Carl Schlesinger

My father, Carl Schlesinger, a giant in the printing history field, passed away last Sunday (see NY Times for obit on 11/11 and a longer one to be printed this Sunday). We have many of his memorabilia which we will be cataloging and deciding how to disperse in the next few months. We may be giving a lot of it to Frank Romano at the Printing Museum in Andover, MA. Any inquiries re: my dad can still be sent to [email protected]. My sister, Jeanne Buesser, checks the email. Please notify folks NOT to call my mother. She no longer can understand what folks are calling about. Thank you. Laura Schlesinger Minor

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I’m very sorry to hear of this, Laura. Carl was a great friend to many in the scene and was always happy to take a call and answer strange printing-related historical questions for me and my students. I am happy to have had the chance to meet him.

Daniel Gardiner Morris
The Arm Letterpress
Brooklyn, NY

Carl was a pleasure to know and I was sad to see the news of his passing. I met him through several ATF conferences and a visit he made to Silverton after one of the conferences, I think it was the one held in Provo. He had written a piece of music, a march, which he named after the New York Times, where he worked as a linotype operator for many years. He was here at the same time we had our annual brass band festival. His march was one of the featured pieces of music played, so we had the world premier of his masterpiece right here. George Chapman, a fellow printer who lived here at the time, had arranged for the premier performance.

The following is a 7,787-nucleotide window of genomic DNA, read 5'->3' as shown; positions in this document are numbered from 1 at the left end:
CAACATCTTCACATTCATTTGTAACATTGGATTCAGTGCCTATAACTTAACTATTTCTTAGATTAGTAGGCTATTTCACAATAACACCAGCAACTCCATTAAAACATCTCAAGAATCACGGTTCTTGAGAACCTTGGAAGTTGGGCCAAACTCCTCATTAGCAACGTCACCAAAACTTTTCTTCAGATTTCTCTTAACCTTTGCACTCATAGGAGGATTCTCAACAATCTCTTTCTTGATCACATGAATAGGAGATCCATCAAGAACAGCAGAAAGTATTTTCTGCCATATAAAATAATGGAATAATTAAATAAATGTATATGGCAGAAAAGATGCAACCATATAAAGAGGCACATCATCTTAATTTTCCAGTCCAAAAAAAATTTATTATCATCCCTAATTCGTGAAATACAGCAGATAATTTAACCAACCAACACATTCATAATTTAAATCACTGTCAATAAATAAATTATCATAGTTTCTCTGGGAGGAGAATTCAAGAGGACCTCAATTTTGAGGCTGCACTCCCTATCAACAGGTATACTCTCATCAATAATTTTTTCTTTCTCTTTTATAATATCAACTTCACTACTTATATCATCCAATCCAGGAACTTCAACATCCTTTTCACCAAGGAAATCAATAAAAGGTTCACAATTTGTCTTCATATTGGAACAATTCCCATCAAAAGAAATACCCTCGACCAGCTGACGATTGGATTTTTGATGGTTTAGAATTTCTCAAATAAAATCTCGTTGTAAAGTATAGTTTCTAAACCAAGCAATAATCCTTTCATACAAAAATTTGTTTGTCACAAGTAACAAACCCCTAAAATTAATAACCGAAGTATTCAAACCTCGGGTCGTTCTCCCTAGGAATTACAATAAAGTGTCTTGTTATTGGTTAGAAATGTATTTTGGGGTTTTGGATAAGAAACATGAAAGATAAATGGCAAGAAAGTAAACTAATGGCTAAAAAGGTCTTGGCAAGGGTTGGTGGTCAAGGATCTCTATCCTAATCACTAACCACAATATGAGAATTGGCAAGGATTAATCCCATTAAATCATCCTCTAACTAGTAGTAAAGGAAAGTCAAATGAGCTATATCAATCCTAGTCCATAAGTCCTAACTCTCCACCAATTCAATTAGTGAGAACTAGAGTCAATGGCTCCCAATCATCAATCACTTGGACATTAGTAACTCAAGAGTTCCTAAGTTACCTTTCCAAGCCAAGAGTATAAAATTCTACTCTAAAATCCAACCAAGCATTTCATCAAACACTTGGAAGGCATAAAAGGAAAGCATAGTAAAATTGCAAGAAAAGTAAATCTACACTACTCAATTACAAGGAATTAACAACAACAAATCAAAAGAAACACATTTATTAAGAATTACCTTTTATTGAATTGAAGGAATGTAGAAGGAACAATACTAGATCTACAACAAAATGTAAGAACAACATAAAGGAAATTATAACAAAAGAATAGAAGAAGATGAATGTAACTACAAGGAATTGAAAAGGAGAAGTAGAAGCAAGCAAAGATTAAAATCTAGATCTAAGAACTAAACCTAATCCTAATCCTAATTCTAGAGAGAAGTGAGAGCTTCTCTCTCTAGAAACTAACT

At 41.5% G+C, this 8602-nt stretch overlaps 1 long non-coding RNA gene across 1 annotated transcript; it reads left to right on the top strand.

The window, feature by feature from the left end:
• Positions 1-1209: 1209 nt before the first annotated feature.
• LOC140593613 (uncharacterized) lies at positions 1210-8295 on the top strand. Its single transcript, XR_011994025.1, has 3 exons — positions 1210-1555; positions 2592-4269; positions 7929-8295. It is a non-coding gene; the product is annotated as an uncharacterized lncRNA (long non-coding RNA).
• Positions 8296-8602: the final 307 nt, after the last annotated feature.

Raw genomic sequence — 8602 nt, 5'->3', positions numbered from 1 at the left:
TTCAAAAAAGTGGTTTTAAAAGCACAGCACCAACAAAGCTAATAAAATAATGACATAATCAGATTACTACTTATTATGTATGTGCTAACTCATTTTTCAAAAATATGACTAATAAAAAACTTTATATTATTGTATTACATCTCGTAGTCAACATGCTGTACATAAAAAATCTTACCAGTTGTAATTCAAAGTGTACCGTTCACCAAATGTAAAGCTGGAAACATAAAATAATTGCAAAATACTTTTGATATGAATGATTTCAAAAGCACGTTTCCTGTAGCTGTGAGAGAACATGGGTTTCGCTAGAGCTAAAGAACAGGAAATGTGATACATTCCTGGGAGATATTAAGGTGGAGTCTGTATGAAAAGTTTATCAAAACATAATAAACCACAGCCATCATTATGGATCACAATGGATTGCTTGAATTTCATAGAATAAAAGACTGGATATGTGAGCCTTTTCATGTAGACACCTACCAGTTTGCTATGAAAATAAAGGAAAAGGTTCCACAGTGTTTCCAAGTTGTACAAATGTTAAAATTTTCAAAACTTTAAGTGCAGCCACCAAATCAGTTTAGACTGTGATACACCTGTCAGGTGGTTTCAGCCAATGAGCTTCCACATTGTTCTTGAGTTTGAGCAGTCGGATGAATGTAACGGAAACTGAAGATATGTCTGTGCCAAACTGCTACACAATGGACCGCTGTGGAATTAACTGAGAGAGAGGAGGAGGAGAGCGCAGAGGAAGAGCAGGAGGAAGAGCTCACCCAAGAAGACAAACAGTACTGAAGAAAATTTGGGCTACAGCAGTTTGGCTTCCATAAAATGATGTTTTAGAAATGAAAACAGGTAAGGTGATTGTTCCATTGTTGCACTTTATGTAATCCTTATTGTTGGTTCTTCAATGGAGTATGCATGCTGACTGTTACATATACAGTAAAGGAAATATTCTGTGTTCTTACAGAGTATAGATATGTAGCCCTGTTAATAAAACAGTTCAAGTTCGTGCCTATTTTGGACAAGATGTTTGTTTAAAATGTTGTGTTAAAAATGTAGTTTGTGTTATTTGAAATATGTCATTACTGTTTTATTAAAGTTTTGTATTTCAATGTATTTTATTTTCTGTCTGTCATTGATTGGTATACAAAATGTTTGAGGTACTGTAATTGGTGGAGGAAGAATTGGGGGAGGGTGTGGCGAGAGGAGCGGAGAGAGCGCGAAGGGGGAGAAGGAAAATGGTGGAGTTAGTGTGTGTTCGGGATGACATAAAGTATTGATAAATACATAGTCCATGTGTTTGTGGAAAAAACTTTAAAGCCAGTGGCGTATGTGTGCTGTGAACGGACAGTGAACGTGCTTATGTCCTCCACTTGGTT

Carl also was fond of telling the story of a visit from Marilyn Monroe to the composing room at the New York Times. Carl was the shop foreman for the ITU so Marilyn was taken to Carl’s machine for a demonstration. He used the linotype trick of casting a coin into a slug which he presented to Marilyn, and she in turn gave him a kiss to his forehead. Carl was in seventh heaven.

Carl was responsible for “etaoin shrdlu,” the movie of the last day of hot metal at the New York Times. He was featured in the film and also narrated it. Carl also wrote “Ottmar Mergenthaler,” published by Oak Knoll Books, that tells the story of the Linotype.

He truly loved his craft and remained active in printing well into his 80s.

Is there anyone I can contact regarding the documentary film “Farewell, Etaoin Shrdlu,”, I have a friend who is very into printing and I would love to get a copy of it to surprise him. Thank you for any assistance. ralston @ iserv . net